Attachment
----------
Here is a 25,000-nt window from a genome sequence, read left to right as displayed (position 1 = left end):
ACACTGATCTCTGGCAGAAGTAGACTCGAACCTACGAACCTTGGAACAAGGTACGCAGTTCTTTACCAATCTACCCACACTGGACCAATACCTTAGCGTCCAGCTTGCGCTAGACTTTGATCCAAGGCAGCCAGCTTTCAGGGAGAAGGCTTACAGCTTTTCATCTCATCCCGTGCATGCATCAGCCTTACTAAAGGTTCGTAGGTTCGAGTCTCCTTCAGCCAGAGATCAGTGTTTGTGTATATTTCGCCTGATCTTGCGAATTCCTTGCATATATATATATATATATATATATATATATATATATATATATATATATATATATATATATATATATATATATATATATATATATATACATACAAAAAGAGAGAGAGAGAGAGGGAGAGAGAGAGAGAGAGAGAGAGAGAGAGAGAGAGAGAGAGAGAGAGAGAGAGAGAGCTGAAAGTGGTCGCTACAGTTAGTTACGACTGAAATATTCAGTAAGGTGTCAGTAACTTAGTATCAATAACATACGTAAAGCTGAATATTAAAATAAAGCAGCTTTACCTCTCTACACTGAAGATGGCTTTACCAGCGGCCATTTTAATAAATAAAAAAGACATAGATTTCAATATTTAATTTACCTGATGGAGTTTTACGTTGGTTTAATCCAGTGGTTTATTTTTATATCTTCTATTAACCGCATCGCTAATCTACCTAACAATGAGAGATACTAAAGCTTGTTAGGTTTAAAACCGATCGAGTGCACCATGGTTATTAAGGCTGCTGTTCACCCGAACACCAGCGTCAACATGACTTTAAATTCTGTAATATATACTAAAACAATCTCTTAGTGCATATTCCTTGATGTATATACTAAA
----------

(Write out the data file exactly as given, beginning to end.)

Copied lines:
Here is a 25,000-nt window from a genome sequence, read left to right as displayed (position 1 = left end):
ACACTGATCTCTGGCAGAAGTAGACTCGAACCTACGAACCTTGGAACAAGGTACGCAGTTCTTTACCAATCTACCCACACTGGACCAATACCTTAGCGTCCAGCTTGCGCTAGACTTTGATCCAAGGCAGCCAGCTTTCAGGGAGAAGGCTTACAGCTTTTCATCTCATCCCGTGCATGCATCAGCCTTACTAAAGGTTCGTAGGTTCGAGTCTCCTTCAGCCAGAGATCAGTGTTTGTGTATATTTCGCCTGATCTTGCGAATTCCTTGCATATATATATATATATATATATATATATATATATATATATATATATATATATATATATATATATATATATATATATATATATATATACATACAAAAAGAGAGAGAGAGAGAGGGAGAGAGAGAGAGAGAGAGAGAGAGAGAGAGAGAGAGAGAGAGAGAGAGAGAGAGAGCTGAAAGTGGTCGCTACAGTTAGTTACGACTGAAATATTCAGTAAGGTGTCAGTAACTTAGTATCAATAACATACGTAAAGCTGAATATTAAAATAAAGCAGCTTTACCTCTCTACACTGAAGATGGCTTTACCAGCGGCCATTTTAATAAATAAAAAAGACATAGATTTCAATATTTAATTTACCTGATGGAGTTTTACGTTGGTTTAATCCAGTGGTTTATTTTTATATCTTCTATTAACCGCATCGCTAATCTACCTAACAATGAGAGATACTAAAGCTTGTTAGGTTTAAAACCGATCGAGTGCACCATGGTTATTAAGGCTGCTGTTCACCCGAACACCAGCGTCAACATGACTTTAAATTCTGTAATATATACTAAAACAATCTCTTAGTGCATATTCCTTGATGTATATACTAAA